How not to solicit redesign comments

Written by Adrian Holovaty on February 23, 2004

The folks at have redesigned -- and they're anxious to hear your feedback.

That is, if you're quick enough with the mouse. The "redesign reactions?" box atop the site's home page scrolls by faster than you can click it in Mozilla Firefox.

It uses the <marquee> tag, but here's an animated GIF interpretation (courtesy of Dan Cox), so this can be recorded for posterity.

Animated GIF of scrolling 'redesign reactions' box


Posted by Simon Willison on February 23, 2004, at 10:43 p.m.:

It's interesting to note that in Internet Explorer the messages slides in once from the left and stops. This is an excellent illustration of the dangers involved in using non-standard tags. The Marquee tag was invented by Microsoft as a proprietary extension to HTML and is only supported by Mozilla browsers as it is required for many chinese language sites. Mozilla doesn't support the "behavior" attribute which is used by Newsday to cause the text to only scroll once. It is likely the Newsday team failed to test the effect in browsers other than IE and were thus unaware of the usability problem it introduces in other browsers.

Posted by jrhallett on February 25, 2004, at 12:44 a.m.:

It still amazes me how many 'large' sites ignore browswers other than IE. One recent case is Ralph Nader's 2004 campaign site:

If fails to display any content on Safari for the Macintosh. A while ago I signed up for a Nader mailing list for another topic, so of course I received a message about his campaign announcement. Standard stuff, visit the site, get involved, donate money. I wrote them back that before I could make any decision I would need to be able to 'read' his site.

Posted by Jay Small on February 26, 2004, at 8:57 p.m.:

And how many suppliers of content and design tools still ignore anything but IE. I got a call from a vendor trying to sell us (at Belo Interactive) design tools aimed specifically at online advertisers looking for an "interstitial" experience, like an Eye-Blaster or Shoshkele.

I asked the guy to point me to a URL so he could show me the tools. He did, and I opened the demo page on my Mac (OK, I know, it's just a glorified BSD box :-) using Mozilla. None of the demos worked, and even the vendor's site navigation (based in the same technologies, I guess) broke badly.

I told him what I was using, and he harumphed and said, dismissively, "Sorry, our products work on IE on Windows only."

I'm sure we could tell an advertiser that the first time we tried to offer these tools for commercial design.


Posted by Chris Heisel on February 27, 2004, at 10:51 p.m.:

I'd honestly like to know just who thought that a scrolling link was the best way to get feedback... hmm maybe they secretly didn't want feedback.

I'm with everyone on the vendors-who-think-IE-is-all-that, a registration vendor we're looking at only supports windows...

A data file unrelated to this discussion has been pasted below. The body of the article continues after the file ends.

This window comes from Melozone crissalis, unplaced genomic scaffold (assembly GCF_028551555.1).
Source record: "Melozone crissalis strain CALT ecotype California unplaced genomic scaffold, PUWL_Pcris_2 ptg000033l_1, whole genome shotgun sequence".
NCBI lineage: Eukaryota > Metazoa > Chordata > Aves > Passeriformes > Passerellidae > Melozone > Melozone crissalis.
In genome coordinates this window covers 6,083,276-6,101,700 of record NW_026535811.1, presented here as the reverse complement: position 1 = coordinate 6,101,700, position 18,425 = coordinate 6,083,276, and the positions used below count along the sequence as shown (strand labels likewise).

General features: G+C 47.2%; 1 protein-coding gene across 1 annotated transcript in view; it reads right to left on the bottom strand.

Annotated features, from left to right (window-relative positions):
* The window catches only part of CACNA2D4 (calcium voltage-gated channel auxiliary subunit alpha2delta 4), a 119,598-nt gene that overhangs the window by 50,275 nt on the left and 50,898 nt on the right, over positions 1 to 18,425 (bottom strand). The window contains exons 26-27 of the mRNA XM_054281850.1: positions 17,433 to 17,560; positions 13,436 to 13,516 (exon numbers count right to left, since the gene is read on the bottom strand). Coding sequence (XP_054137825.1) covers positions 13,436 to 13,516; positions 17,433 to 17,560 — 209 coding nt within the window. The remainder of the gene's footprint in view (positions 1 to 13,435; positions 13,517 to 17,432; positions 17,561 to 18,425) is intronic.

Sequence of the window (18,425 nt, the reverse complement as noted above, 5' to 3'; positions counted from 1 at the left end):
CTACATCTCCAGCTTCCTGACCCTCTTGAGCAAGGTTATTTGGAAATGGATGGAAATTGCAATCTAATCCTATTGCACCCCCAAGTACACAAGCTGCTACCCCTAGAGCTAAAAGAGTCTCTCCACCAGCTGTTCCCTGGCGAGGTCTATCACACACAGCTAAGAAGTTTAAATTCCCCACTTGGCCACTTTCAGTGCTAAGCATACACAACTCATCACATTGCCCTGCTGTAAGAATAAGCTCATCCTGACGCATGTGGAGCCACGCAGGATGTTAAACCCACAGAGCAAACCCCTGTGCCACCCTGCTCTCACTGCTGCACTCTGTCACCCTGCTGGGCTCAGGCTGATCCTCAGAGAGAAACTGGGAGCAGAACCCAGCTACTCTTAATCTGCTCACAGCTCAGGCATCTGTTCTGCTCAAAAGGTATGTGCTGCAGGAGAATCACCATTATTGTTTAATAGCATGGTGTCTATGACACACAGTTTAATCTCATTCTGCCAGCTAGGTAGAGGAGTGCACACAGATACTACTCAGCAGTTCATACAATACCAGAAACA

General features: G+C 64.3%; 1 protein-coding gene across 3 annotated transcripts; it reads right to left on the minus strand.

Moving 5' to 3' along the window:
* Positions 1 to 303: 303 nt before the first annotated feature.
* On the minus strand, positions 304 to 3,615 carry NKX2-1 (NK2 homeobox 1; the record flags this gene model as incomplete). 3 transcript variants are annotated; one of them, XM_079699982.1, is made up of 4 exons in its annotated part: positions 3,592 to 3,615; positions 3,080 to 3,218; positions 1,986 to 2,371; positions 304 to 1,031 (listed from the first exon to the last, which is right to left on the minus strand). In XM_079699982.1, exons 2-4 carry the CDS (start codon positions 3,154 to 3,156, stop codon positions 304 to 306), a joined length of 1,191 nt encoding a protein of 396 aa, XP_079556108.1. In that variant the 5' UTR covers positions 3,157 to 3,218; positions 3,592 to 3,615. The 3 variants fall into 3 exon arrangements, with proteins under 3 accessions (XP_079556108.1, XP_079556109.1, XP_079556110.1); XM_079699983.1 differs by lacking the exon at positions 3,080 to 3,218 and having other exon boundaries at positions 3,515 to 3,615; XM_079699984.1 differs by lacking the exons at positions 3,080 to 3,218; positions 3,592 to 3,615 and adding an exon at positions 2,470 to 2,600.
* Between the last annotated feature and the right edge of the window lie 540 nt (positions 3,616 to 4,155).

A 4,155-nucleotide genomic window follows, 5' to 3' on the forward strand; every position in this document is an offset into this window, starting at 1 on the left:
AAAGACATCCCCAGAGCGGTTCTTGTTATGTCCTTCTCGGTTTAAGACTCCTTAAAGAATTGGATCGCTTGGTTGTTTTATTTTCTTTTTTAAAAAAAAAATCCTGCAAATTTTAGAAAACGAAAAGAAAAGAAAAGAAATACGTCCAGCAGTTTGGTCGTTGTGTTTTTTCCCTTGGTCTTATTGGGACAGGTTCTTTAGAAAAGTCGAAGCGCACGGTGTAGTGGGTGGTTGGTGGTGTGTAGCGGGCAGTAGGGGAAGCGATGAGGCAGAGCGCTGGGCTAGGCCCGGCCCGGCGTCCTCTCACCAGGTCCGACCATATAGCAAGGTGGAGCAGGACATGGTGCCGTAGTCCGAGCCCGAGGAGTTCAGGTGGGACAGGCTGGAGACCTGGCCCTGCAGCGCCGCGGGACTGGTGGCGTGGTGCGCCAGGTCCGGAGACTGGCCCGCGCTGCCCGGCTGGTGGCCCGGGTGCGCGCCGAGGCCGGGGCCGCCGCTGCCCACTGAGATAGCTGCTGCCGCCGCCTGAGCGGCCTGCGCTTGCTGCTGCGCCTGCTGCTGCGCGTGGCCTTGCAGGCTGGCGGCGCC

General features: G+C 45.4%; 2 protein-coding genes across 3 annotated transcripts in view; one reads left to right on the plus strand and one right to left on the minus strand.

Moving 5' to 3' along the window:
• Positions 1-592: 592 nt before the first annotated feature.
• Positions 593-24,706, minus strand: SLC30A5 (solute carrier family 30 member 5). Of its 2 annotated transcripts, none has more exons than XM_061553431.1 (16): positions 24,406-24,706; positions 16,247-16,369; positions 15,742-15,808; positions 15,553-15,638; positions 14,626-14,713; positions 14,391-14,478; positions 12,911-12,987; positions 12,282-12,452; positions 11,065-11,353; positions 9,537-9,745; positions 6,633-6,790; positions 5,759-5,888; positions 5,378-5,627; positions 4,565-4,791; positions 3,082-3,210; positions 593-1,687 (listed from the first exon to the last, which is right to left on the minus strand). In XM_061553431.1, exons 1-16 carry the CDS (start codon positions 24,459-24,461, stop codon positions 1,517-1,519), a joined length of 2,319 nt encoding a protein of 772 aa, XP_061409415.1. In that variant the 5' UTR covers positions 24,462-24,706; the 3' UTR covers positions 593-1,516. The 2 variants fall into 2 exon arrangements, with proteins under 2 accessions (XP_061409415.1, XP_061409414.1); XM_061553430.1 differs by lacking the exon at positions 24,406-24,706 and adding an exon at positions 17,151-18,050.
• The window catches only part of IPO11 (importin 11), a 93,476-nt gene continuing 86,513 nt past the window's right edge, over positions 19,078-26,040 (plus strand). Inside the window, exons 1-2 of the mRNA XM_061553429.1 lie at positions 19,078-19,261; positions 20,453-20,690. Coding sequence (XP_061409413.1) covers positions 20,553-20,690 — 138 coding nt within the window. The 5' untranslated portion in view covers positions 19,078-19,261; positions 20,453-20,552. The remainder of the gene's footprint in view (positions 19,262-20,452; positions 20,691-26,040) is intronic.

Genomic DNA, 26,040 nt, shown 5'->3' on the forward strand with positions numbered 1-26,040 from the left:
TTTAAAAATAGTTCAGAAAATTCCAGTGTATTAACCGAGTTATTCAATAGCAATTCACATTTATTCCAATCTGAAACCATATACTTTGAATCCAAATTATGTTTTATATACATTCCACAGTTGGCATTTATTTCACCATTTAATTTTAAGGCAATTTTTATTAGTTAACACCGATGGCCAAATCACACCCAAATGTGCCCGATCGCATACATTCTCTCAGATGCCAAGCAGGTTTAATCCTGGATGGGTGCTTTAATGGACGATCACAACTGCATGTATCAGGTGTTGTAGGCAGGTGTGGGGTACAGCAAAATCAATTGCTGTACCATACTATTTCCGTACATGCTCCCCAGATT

It's difficult to get many people to look past the ends of their noses, and when it comes to browser stats they act like those are set in stone.

Remember, Apple is the No. 1 brand among young folks these days (read: your Web site audience, likely), and Netscape was once the company to beat in the browser wars.

Oh well, preaching to the choir :-)

Posted by kaye trammell on March 5, 2004, at 6:46 a.m.:

Slightly off-topic, but Mark redesigned the University of Florida Web site at -- he only has 3 CSS hacks & uses the tableless CSS layout really well.

Posted by MJC on November 19, 2004, at 9:07 p.m.:

Good comments folks, but as an online marketing strategist and designer I went nuts in the 90's trying to please everyone, not anymore.

Either use IE or politely go someplace else. Safari for the MAC - you have to be insane if you think I'd recommend to a client that they should spend money testing for a product that commands a tiny inconsequential sliver of the marketplace. There are much better ways to spend money, but don't get me wrong, no one should go out of their way to incorporate code or design that shuts anyone out. That's also stupid. Safari has a responsibility to be totally compatible until they own the 50% of the market.

My company has more high-level business than we can handle and I am happier not trying to swim against the current.

I loved Netscape, but they blew it. Where were you when we were trying to save it? If you think my tone is vitriolic now, you should have heard me then.

As for MAC, unless you're a commercial operator it's mainly for those concerned with eye-candy than intellectual substance. (read, easily manipulated posers) I learned years ago not to be different just for the sake of being different and oh . . . cool. It's a production tool and not a looking glass.

I abhor how microsoft operates, but they hold the steering wheel.

Choose your battles.

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